Milgram placed a number of participants in the experiment to test ones obedience to authority. In the experiment the subjects were placed into a room and told that they were teachers while their partner was the learner however the learner was secretly Milgrams accomplice to help in the execution of the experiment. The learner was placed into a room while the teacher was in charge of the control panel which would in essence, send electric shocks to the learner whenever the learner would get a question wrong. The electric shocks varied from 15 volts to 450 volts. Whenever the learner would get a question wrong the teacher was instructed to raise the voltage. Surprisingly, 68% of the participants carried out the experiment to the highest voltage while the other 32% went to 300 volts. Milgrams experiment gives a theory as to why some individuals continue to resist or collaborate with the enemy. Milgram’s experiment depicts obedience which is a desired trait in the military. This showcases that individuals would follow the “code of conduct” within the military and would obey the rule of not collaborating with the enemy in order to ensure winning the war.

Milgram, S. (1974). Obedience to authority: An experimental view. New York: Harper & Row.

Asch Experiment:

Conformity is one of the least admired traits of a militant. Each individual should be different and should be self-assured in all their actions. The Asch experiment depicted whether individuals would be confident with their answers and whether or not external stimuli and social pressure would affect ones decisions. The subjects were given three different lines to choose from-one obviously being the longest- and were told to choose the longest line. The subject was overwhelmed by the about of people in on the experiment who instead of choosing the correct line – A,B or C- they chose the shortest. After twelve critical trials, thirty percent of the subjects proved to have conformed much greater than the eighty percent who were self-assured. This experiment correlates to the soldiers who collaborate with the enemy as they do not trust in themselves and therefore do not trust in their team to rescue them during their captivity.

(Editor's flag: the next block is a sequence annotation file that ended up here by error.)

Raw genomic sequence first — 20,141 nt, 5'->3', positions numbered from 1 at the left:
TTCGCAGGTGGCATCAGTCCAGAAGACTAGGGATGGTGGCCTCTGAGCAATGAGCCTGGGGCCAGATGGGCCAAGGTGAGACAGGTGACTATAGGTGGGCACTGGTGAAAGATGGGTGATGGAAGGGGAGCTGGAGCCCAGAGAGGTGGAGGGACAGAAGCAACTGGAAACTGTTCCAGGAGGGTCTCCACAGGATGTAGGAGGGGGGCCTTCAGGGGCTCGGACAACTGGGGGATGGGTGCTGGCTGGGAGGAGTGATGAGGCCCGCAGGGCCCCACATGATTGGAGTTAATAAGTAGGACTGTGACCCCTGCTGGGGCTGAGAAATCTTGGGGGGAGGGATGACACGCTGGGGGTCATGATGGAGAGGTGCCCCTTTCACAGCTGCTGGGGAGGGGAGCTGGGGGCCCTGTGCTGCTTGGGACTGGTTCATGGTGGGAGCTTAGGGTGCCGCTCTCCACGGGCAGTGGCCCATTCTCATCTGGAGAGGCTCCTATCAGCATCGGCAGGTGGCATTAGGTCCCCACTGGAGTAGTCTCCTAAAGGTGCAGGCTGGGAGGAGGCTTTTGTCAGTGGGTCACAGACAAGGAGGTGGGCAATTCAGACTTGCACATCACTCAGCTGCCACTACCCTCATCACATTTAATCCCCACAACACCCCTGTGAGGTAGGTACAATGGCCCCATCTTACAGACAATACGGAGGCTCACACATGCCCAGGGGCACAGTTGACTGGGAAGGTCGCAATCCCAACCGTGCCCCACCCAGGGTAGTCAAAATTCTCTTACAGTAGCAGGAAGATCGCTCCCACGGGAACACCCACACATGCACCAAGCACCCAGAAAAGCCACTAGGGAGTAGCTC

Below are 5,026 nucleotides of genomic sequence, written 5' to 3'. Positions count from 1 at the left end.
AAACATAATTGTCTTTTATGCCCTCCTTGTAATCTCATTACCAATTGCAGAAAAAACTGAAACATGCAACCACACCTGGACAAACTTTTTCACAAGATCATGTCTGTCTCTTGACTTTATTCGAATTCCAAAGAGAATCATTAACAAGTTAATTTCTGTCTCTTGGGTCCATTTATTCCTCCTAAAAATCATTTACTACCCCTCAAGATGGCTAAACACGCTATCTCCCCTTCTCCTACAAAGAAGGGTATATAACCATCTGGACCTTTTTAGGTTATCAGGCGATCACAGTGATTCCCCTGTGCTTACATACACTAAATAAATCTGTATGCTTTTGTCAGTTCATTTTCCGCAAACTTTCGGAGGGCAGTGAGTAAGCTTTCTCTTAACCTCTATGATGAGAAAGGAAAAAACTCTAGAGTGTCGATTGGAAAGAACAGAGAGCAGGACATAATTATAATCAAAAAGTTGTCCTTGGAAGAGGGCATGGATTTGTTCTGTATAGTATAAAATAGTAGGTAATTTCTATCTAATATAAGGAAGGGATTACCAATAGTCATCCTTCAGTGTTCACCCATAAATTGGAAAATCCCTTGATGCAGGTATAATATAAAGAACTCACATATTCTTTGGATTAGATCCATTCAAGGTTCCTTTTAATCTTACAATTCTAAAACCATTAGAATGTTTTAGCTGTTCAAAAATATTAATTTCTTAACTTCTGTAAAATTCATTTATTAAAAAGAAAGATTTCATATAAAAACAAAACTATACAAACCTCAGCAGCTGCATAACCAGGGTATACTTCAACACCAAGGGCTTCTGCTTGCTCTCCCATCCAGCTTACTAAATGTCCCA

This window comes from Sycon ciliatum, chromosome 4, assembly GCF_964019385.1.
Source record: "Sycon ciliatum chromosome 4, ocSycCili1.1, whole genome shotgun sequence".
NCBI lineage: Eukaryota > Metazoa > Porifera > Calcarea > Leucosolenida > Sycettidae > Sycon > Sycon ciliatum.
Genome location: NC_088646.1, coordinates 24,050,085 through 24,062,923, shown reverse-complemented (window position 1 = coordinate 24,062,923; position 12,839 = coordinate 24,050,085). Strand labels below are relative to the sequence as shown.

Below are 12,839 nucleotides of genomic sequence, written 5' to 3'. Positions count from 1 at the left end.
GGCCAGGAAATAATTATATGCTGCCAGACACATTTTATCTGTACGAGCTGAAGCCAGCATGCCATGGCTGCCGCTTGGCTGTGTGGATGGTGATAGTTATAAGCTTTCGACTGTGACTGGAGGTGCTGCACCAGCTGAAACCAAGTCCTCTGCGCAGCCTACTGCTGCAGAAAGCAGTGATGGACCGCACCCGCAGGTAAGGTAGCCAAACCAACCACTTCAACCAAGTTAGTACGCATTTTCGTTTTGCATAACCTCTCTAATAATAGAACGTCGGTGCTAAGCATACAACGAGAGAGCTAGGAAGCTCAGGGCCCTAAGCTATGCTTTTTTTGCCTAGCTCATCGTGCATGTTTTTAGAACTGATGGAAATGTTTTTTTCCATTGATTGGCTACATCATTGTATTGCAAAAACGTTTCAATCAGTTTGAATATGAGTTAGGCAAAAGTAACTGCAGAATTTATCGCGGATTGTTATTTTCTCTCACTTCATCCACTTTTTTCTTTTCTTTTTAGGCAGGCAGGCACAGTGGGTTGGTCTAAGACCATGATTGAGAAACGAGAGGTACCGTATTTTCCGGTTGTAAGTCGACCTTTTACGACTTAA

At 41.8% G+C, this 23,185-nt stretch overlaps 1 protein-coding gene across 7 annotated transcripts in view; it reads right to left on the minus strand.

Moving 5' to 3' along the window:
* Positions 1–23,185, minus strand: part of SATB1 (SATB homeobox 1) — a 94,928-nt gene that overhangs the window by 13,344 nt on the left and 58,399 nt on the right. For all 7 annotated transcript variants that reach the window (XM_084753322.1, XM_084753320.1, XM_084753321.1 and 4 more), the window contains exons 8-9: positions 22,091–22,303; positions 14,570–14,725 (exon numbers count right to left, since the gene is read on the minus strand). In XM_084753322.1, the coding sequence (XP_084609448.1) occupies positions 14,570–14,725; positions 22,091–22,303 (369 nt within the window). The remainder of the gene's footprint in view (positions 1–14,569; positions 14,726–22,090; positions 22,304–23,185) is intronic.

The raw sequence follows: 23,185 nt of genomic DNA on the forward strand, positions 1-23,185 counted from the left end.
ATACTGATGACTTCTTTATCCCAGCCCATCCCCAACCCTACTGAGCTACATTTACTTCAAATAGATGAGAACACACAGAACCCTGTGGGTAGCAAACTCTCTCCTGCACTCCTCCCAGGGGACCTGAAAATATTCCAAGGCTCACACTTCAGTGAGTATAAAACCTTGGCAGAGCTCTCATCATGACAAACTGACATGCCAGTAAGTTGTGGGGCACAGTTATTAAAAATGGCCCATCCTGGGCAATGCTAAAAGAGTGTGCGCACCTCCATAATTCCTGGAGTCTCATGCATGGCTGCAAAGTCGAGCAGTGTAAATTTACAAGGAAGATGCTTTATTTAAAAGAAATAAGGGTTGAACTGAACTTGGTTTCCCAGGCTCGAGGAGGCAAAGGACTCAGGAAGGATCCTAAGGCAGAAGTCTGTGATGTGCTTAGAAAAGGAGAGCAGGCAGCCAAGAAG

The militants that resisted or cooperated with the enemy would both need to go through the recovery and rehabilitation process so that the can once again become average member of society. Militants that are captured are exposed to psychological brainwash form their captives. Militants are exposure to traumatic combat and operational experiences affects service members and veterans spiritually, psychologically, biologically, and socially. Recovery for militants that resisted and ones that collaborated is a must so each can reach salivation and peace.
There are several combat and recovery programs for militants such as: the militant recovery program, which provides the Combat Stress Recovery Program (CSRP) that addresses the mental health and cognitive needs of warriors returning from war. CSRP provides services at key stages during a warrior's readjustment process.